Advanced Anatomy Notes.docx

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Department
Fitness and Health Promotion
Course
ANAT1220
Professor
Judith Halaiko
Semester
Winter

Description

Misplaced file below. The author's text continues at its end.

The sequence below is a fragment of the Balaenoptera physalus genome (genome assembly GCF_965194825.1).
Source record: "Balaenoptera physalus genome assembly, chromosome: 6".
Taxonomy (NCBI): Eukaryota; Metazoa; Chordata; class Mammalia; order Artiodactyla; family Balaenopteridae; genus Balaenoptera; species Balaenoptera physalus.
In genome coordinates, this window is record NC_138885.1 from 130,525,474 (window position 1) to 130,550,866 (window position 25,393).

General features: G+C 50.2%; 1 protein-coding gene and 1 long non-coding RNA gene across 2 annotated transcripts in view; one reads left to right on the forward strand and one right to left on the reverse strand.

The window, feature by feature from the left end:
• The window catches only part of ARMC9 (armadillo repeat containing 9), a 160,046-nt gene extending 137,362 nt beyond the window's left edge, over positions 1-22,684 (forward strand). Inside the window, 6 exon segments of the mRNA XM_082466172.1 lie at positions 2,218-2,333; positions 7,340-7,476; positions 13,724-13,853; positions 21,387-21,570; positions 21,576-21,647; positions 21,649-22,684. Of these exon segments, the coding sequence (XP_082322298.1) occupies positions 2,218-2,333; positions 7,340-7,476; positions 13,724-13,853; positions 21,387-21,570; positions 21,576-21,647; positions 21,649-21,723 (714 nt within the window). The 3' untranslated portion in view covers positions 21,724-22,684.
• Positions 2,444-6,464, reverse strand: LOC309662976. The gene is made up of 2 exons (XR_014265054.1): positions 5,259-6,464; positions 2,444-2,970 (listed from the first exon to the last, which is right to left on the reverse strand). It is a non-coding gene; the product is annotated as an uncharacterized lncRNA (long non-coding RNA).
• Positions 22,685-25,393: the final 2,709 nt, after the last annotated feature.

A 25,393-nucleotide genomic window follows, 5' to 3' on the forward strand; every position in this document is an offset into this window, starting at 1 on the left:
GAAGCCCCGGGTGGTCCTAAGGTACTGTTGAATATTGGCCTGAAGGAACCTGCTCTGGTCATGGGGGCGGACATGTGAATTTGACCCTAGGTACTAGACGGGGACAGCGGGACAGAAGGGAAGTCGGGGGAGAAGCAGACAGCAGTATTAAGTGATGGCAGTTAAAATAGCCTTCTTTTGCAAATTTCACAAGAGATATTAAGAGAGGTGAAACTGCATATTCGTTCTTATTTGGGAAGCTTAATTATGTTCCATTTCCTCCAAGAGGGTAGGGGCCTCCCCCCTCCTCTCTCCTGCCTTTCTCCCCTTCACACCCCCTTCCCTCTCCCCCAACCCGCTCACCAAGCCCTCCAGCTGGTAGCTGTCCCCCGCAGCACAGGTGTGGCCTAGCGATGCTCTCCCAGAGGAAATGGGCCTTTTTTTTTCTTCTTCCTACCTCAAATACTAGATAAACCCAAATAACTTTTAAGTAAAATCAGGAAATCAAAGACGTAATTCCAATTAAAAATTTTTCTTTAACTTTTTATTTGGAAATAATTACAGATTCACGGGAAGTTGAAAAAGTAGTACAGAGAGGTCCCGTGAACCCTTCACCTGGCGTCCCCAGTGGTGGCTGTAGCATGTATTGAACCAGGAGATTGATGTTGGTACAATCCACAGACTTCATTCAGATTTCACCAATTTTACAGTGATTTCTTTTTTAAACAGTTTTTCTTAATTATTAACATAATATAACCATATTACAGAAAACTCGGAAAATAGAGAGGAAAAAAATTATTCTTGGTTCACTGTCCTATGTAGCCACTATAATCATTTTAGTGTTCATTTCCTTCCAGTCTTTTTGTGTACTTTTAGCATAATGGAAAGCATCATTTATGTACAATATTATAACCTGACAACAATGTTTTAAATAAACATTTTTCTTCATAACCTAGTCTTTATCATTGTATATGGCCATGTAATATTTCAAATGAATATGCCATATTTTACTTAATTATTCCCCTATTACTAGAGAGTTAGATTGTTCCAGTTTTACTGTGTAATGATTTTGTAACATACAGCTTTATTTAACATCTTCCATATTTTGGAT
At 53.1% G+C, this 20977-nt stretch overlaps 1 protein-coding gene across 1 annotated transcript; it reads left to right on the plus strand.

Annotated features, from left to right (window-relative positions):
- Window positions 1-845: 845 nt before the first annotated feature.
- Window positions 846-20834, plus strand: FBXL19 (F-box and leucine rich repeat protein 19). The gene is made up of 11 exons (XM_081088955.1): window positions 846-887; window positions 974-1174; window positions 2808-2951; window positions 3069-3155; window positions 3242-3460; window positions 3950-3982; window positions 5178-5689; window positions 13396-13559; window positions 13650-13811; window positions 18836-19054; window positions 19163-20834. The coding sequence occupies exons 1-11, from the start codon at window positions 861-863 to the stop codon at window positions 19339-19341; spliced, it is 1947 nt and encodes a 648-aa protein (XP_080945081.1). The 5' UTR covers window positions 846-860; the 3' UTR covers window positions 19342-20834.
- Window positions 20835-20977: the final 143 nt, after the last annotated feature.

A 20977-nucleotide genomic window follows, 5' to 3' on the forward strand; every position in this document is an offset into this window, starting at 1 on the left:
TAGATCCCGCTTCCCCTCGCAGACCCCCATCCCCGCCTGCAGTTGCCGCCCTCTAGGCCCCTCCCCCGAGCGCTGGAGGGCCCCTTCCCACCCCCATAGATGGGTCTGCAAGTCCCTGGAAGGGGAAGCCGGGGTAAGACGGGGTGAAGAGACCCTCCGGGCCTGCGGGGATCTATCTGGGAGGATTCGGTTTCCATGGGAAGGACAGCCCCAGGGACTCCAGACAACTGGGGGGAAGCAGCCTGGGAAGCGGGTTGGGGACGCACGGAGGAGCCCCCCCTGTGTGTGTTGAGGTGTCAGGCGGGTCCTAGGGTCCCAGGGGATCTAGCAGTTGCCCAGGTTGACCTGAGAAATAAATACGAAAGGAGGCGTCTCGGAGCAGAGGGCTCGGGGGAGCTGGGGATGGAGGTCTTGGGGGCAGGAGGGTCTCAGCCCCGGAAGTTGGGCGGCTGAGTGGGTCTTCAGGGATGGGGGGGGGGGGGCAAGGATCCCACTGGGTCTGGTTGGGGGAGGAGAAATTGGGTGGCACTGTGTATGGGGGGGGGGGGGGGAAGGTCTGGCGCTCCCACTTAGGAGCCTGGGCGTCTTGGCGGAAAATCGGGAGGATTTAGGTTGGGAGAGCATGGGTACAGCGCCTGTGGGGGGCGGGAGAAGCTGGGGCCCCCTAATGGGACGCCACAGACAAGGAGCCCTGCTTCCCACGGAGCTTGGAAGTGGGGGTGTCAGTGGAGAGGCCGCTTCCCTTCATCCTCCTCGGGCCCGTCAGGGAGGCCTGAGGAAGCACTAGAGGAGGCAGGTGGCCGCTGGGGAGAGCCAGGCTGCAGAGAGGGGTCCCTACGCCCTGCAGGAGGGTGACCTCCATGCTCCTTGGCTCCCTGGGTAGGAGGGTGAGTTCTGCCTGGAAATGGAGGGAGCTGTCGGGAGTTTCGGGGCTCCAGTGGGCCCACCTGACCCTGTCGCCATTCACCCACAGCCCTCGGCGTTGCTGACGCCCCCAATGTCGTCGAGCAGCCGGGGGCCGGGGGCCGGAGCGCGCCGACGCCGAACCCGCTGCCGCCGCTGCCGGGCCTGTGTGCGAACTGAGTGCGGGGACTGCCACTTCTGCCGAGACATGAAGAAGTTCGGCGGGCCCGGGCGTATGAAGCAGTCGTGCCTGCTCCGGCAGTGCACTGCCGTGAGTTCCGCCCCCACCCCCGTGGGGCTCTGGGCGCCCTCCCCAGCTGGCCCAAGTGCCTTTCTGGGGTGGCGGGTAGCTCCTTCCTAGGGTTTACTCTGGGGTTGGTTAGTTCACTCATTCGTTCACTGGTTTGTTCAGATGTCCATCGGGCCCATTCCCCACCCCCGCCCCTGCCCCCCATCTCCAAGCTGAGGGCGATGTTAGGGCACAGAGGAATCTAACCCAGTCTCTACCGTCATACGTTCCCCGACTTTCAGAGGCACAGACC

Anatomical Position: • Body standing upright • Feet parallel • Arms hanging by sides • Palms & face directed forward • Thumbs facing away from body What is the purpose of Anatomical Position? • Body position providing point of reference that aids in describing structures, positioning & movements of the body! Anatomical Directional/Positional Terms • Anterior –Front side – towards front • Posterior – Back side – towards back • Lateral – away from midline • Medial – closer to midline Right (R) & Left (L) sides of body - In reference to R & L of CLIENT…..not R & L of observer -------------------------------------------------------------- For Extremities only: • Distal – Farther from trunk (away from attachment) • Proximal – Closer to truck (toward attachment) • ------------------------------- • Superior ( Cranial, Cephalic) –Above; at higher level; toward head • Deep –Farther from body’s surface ( eg. Close to bone) • Substitutions: Ventral – Anterior • Dorsal – Top of foot; posterior • Plantar – Bottom of foot • Prone – Face downward position of the body; stomach lying • Supine – Lying on back; face upward position of body • Contralateral – Pertaining or relating to opposite side • Ipsilateral – On same side • Bilateral – Relating to R & L sides of body OR of a body structure such as R & L extremities Combination Terms: Anteromedial – Anterior surface, closer to midline Inferolateral – Inferior side of body, away from midline Posteroinferior –Posterior side, inferior Anatomical Regions • Anatomical terminology also used to describe specific regions of body…. o EG. Radial, bronchial Body Cavities • Dorsal • Ventral • Thoracic • Abdominopelvic Dorsal Body Cavity Subdivided into Cranial & Spinal cavities Cranial Cavity – Fluid – filled space within skull Spinal Cavity – Formed by processes of Spinal Vertebrae Ventral Cavity – contains: • Thoracic = everything above diaphragm • Superior abdominal • Abdominal pelvic cavity Ventral Body Cavity Subdivided into • Thoracic & Abdominal pelvic cavities o Separated by diaphragm Thoracic Cavity – Further divided into Pleural & Pericardial cavities • Collectively contain Lungs, Heart, associated organs of cardiovascular and lymphatic systems, thymus, and inferior portions of esophagus. Abdominopelvic cavity • Further divided into separate Abdominal & Pelvic cavities o Collectively contain:  Stomach  Small intestine  Portions of large intestine  Urinary bladder  Reproductive organs Planes of Motion • SAGITTAL PLANE • FRONTAL PLANE (CORONAL) • TRANSVERSE PLANE (HORIZONTAL) SAGITTAL PLANE - Vertical plane that divides body into L and R parts • “Midsagittal” refers to equal parts (L & R) • Any movement PARALLEL to this is performed in the Sagittal Plane Medial –Lateral Axis of \Rotation (broomstick thru shoulder lateral to medial) • Occurs about medial-lateral (ML) Axis Sagittal Plane Joint Movements • Flexion – decrease angle between segments (UP) • Extension – increase angle between segments (DOWN) • Dorsiflexion – Point toes up • Plantar Flexion – Point toes down • Scapular Protraction • Scapular Retraction eg. Push up…..going up is protraction and going down is retraction FRONTAL PLANE (CORONAL) - Vertical plane that divides body into anterior & posterior parts • Any movement parallel to this is performed in Frontal Plane Anterior – Posterior Axis - occurs about Anterior – Posterior (AP) Axis (broom stick thru front to back) Frontal Plane Joint Movements • Abduction – Move AWAY from midline • Adduction - Move TOWARD midline • Elevation - Move shoulder girdle UP • Depression - Move shoulder girdle DOWN eg. shrug • Eversion - Lift Lateral border of foot • Inversion - Lift Medial border of foot L/R Lateral Trunk Flexion - Bend trunk to L/R Radial Deviation (Abduction) –Move toward Radial Styloid Process Ulnar Deviation (Adduction) - Move toward Ulnar Styloid Process TRANSVERSE (HORIZONTAL) PLANE - Horizontal plane that runs from L to R and Font to Back….divides body into top and bottom parts (broom stick up center) • Rotational and Horizontal movements occur within Transverse Plane(Plane goes horizontal & Axis goes Longitudinal) Longitudinal Axis - Occurs about a Longitudinal (L) Axis Transverse Plane Joint Movements • Medial /Internal Rotation – Anterior surface rotates Medially • Lateral/External Rotation - Anterior surface rotates Laterally • Pronation -Rotate Palm down toward Posterior • Supination -Rotate Palm up toward Anterior • Horizontal Adduction/Flexion - Move towards Midline • Horizontal Abduction/Extension – Move Away from Midline LOOKED at pg 4 chart #2 “extras” in note book. & pg. 7 chart #2 Relationship between Planes and Axes Examples Oblique Plane - Combination or 2 or more Planes End of Unit 1 Motion Articulations (Joints) of the Human Body Articulation…….site at which 2 or more bones meet 3 Fundamental Functions: i. Link bones of skeleton together ii. Allow mobility of skeleton iii. Protective role (prevent bone-to-bone contact) Joint Classification • Generally classified functionally….BUT…May be subdivided to indicate structural differences • Functional classification based upon quantity of joint movement • Structural sub-classification…references material(s) binding bones together AND whether joint cavity is present 3 Functional Classification 1. Synarthroses Joints 2. Amphiarthroses Joints 3. Diarthroses Joints Note: Synarthroses and Amphiarthroses joints largely restricted to Axial skeleton (Spinal, Thoracic, and Pelvic regions) Diarthroses joints predominate in limbs where greater range of motion is necessary Synarthroses Joints: • Immovable joints – minimal-to-no movement in response to applied forces • Structurally, referred to as Fibrous, Cartilaginous or Fused bony joints o E.g. Sutures between bones of skull ( only place where fused) o Breast bone o Coxal bones Sutures are joints found only in the SKULL • Bony edges interlock and short dense connective tissue fiber hold the bones together Amphiarthroses Joints • Slightly moveable joints…limited, but relatively greater movement • Structurally, referred to as fibrous or cartilaginous joints o E.g. symphysis between coxae of pelvis (and spine) Diarthroses Joints • Freely movable joints…MAY permit wide range of motion • Structurally, referred to as Synovial Joints *** pg. 104 -105 o E.g. shoulder, elbow, wrist, hip, knee o Held together by synovial capsule---they aren’t fused together Joint Range of Motion (ROM) & Stability Joint Strength vs. Mobility • Joints cannot be both very strong/stable AND allow great ROM! • The greater the ROM, the weaker the joint becomes • More susceptible to injury when moved beyond “normal” ROM Factors Affecting ROM i. Shapes of articulating surfaces ii. Presence of other bones, muscle, or fat pads surrounding joint iii. Presence of accessory ligaments iv. Tension on tendons attached to articulating bones during muscular contraction Joint Movement Classification 4 Types: 1. Nonaxial: Very minimal sliding movements permitted E.g. Facets of vertebrae 2. Uniaxial/Monaxial Movement: occurs in 1 Plane of motion (about 1 Axis of rotation) E.g. Elbow joint (flexion & extension) 3. Biaxial Movement: Occurs in 2 Planes of motion (about 2 Axes) E.g. Wrist & ankle joints 4. Multiaxial/Triaxial Movement: Occurs in ALL 3 Planes of motion (about All 3 Axes) E.g. hip & shoulder joints Synovial Joints • Specialized for movement • Typically found at ends of long bones • Separate bones via enclosed articular cartilages LOOKED at pg. 105 Fig.1 ALL synovial joints have 6 basic characteristics: 1) Joint capsule - encloses joints 2) Synovial membrane lining joint capsule 3) Joint cavity filled with synovial fluid (lubricate joint for movement) 4) Articular cartilages -covers surface of the bone 5) Accessory structures/tissues 6) Sensory nerves and blood vessels – running thru joint capsule Structural Classification of Limitations PICTURES PG 111 FIG 6 1. Plane/Gliding Joint (Nonaxial) • Relatively flat (or slightly curved faces) articular surfaces slide across one another (minimal movement) • Ligaments usually restrict or prevent rotation • E.g. Ends of clavicles; between carpals/tarsals; between articular facets of adjacent spinal vertebrae 2. Hinge Joint (Monaxial) • Permit angular movement in 1 plane (similar to opening/closing door) (flexion extension) • E.g. Elbow joint; knee joint 3. Pivot Joint (Monaxial • Permit only rotation • E.g. Pivot joint between Atlas (C1)and Axis (C2) vertebrae allows head rotation; Radius pivots around Ulna in forearm 4. Condylar/Ellipsoidal Joint (Biaxial) (Flexion & Extension) & (Abduction & Adduction) • Oval articular face nestles within depression on opposing surface • Angular motion occurs in 2 planes…along or across length of oval…NO Rotation • E.g. Connect phalanges (fingers/toes) with metacarpals/metatarsals; wrist joint 5. Saddle Joint (Biaxial • Extremely mobile, allowing extensive angular motion without rotation • E.g. Base of thumb 6. Ball-and-Socket Joint (Multiaxial/Triaxial • Round head of 1 bone rests within cup shaped depression in another • Capable of all combinations of movements (largest range of motion—BUT weakest) Characteristics of Connective Tissue • Comprised of collagen, reticular, and elastic fibers • Avascular( nutrients obtained from bone and synovial fluid) Connective Tissue Functions 1. Establish structural framework with skeleton 2. Support, surround, and connect other tissues (blood e.g. supply tissues with O2) 3. Protect organs 4. Transport fluid and dissolved materials 5. Store energy (adipose) 6. Defend body from micro-organisms Dense Connective Tissue Poper 1. Ligaments 2. Tendons 3. Aponeuroses 1. Ligaments: • Passive bands connecting bones to each other • Do not actively contract; usually have limited stretch capability Functions: • Guide and restrict articular movement • Stabilize joints 2. Tendons: • Connect muscle to bones and muscle to cartilage • Small amount of blood supply (minimal vascularization) Functions: • Contain afferent (sensory) receptors, Golgi Tendon Organs (GTO’s), that sense tension and initiate reflexes inhibiting excessive tension during muscle contraction 3. Aponeuroses • Collagenous sheets/ribbons resembling flat, broad, very wide tendons • May cover surface of muscle and assist in attaching superficial muscles to another muscle/structure Supporting Connective Tissue 1) Cartilage 2) Bone 1) Cartilage 3 Primary types of cartilaginous tissue: 1) Elastic Cartilage: Extremely resilient and flexible (E.g. Outer ear) Function: Provides moveable shape & support to structures 2) Fibrocartilage: Extremely durable and tough (E.g. Pubic symphysis, intervertebral disks) Function: Resists compression, absorbs shock, & prevents bone-to-bone contact 3) Hyaline Cartilage: Weakest and most common type of cartilage (E.g. Connectors between ribs and sternum, knee, elbow, etc.) Function: Covers articulating ends of bone that terminate at synovial joints to minimize contact stresses (also provides smoother movement and protection) 2)Bone 2 types of bone: 1) Compact Bone (contains blood vessels) 2) Spongy Bone (NO blood vessels) The Skeletal System pg. 28 Functions: 1) Support: bones provide body’s infrastructure 2) Storage of Minerals: 98% of body’s calcium is in bones 3) Blood cell production: bone marrow produces new blood cells 4) Protection: bones surround many delicate organs 5) Leverage: muscles pull on skeleton to produce movement Consists of 2 divisions: 1) Axial 2) Appendicular NOTE: 206 bones total 1) Axial Skeleton: • 80 bones Includes: • Bones of Skull, Thorax, and Vertebral Column • Contains special sensory organs for taste, smell, hearing, balance, and vision • Forms Longitudinal Axis of body (rotational) Function: • Support & Protect organs in Dorsal AND Ventral body cavities • Attachment sites for muscle that: o Adjust posture of head, neck & trunk o Move Thoracic cage for Respiration o Stabilize Appendicular skeleton • Provides structural framework for respiratory muscles 3) Appendicular Skeleton: • 126 Bones Includes: • Bones of Upper limbs, Lower limbs, and supporting elements ( Example: Shoulder & Pelvic girdles) Function: • Support changing positions within external environment: o Standing o Walking o Sitting o Dressing Classification of Bones (by Shape) pg. 17-19 1) Long Bones 2) Flat Bones 3) Pneumatized Bones 4) Irregular Bones 5) Short Bones 6) Sesamoid Bones 7) Sutural Bones 1) Long Bones: • 2 ends (epiphyses)(bone marrow located in spongy bone of epiphyses) • Relatively strong in response to load-bearing activity (push, pull, lift, etc.) Function: • Provide levers for movement Example: Humerus, Femur – 2 prime levers 2) Flat Bones: • Strong, but relatively light (eg.”spongy bone sandwich”) Function: • Protect underlying soft tissues and offer extensive surface area for Skeletal muscle attachment • Examples: Skull, Sternum, Ribs, Scapulae 3) Pneumatized Bones: • Hollow or contain numerous air pockets (very light) • Example: Mastoid Process, Ethmoid (on face between eyes) 4) Irregular Bones: • Complex shapes with short, flat, notched, or ridged surfaces Function: • Provide attachment sites for Skeletal muscles • Example: Vertebrae 5) Short Bones: • Box-like in appearance Function: • provide flexibility in movement Example: Carpals, Tarsals 6) Sesamoid Bones (“free Floating”) • Usually small, round, and flat • Develop inside Tendons and are most often encountered near Joints of Knees, Hands and Feet Function: • Protect Tendon and increase mechanical efficiency • Example: Patella, under “Big toe” 7) Sutural Bones: • Small, Flat, Oddly-shaped bones found between flat Cranial bones of skull in suture line (boarders are puzzle-like) • Example: Sutures of Skull Bone Marking Terminology Pg. 20 and 21 Skeletal Muscle: Tissue Function, Structure, & Organization Skeletal Muscle: 3 types of muscle tissue: 1) Skeletal 2) Cardiac 3) Smooth Skeletal Muscle: Behavioural Properties: 1) Excitability: ability to respond to stimulus (Example: Action Potential) 2) Conductivity: Electrical conductance occurs throughout entire plasma membrane of a muscle 3) Contractility: Ability to develop tension (harnessed by connective tissues) thereby contract 4) Extensibility: ability to stretch/lengthen 5) Elasticity: ability to return to normal length after stretch Skeletal Muscle: Specific Function Muscle fibers (example: Skeletal Muscle Cells) Have 1 Primary Function…..GENERATE FORCE • Accomplished through contraction/shortening of muscle fibers • Generates movement of bone across various joints in body General Structure & Organization • Muscle is comprised of fiber “fascicles” • Single fibers with fascicles consist of myofibrils with Actin(thin) & Myosin(thick) protein filaments • Filaments make up sarcomere units…. The Sarcomere “Basic Contractile Unit” Consists of: Myosin Filaments: • Generate force in filament head Actin Filaments: • Form core of thin filaments, interacting with Myosin heads Fiber Architecture • Differences in sarcomere alignment AND length strongly affect a muscles force- generating capacity 4 Classifications of muscle fiber alignment: 1) Parallel (Fusiform) 2) Pennate 3) Convergent 4) Circular Pg. 152 1) Parallel: Spindle-shaped fibers that run parallel to muscles longitudinal Axis and taper at tendinous attachment Example: Biceps Brachii Functionally, parallel arrangement facilitates rapid shortening of muscle…BUT… Limits force production! 2) Pennate: Feather-shaped fibers that lie at an oblique “Pennation” angle to muscles longitudinal Axis (angles vary) Forms: Unipennate, Bipennate, Multipennate Pennate muscles tend to generate relatively considerable force at the expense of speed! (Tend to attach to one tendon) 3) Convergent: • Spread out like a fan/triangle with tendonous attachment at tip • Versatile direction of pull..BUT…Relatively limited tension when all fibers contract…due to “opposing” muscle contraction 4) Circular: • Arranged around an opening or recess • Contraction results in decreased diameter of opening END UNIT #1 1 STTEST TO HERE  Advanced Human Anatomy Bones, Landmarks & Structures of Vertebral Column & Thorax start pg. 56 The Vertebral (Spinal) Column Performs Several Functions: 1) Encloses and Protects Spinal Cord 2) Support Skull 3) Supports weight of Head, Neck, & Trunk 4) Transfers weight to lower limbs 5) Helps maintain upright body position Bones of the Vertebral Column Adult Vertebral column consists of 26 bones: • Vertebra (24) • Sacrum (1) • Coccyx (1) Divided into Regions from Superior to Inferior: pg. 54 fig. 20 • Cervical (7) Vertebrae • Thoracic (12) Vertebrae • Lumbar (5) Vertebrae • Sacral (1): 5 fused Vertebrae • Coccygeal (1): 3-5 fused Vertebrae General Bone Landmarks of Vertebral Column pic.pg. 56 Cervical Vertebrae pic pg 57 (test) • Smallest and most superior vertebrae • Extend from Occipital bone to Superior Thorax • Contains largest diameter of Spinal Cord (diameter gradually decreases inferiorly) • Most MOBLIE and ACCESSIBLE of all spinal bones Function: 1) Support weight of the head 2) Allow head movement • Spinous Processes: relatively stumpy; may be split, resulting in a “bifid” process • Costal Processes: extension of bone from vertolateral body that attach to transverse processes • Transverse Foramina: result from hole between Costal Process and transverse Process (housing arteries & veins) Atlas ( C1) pg. 59 • Atlas has no body and articulates with Occipital Condyles Functions: •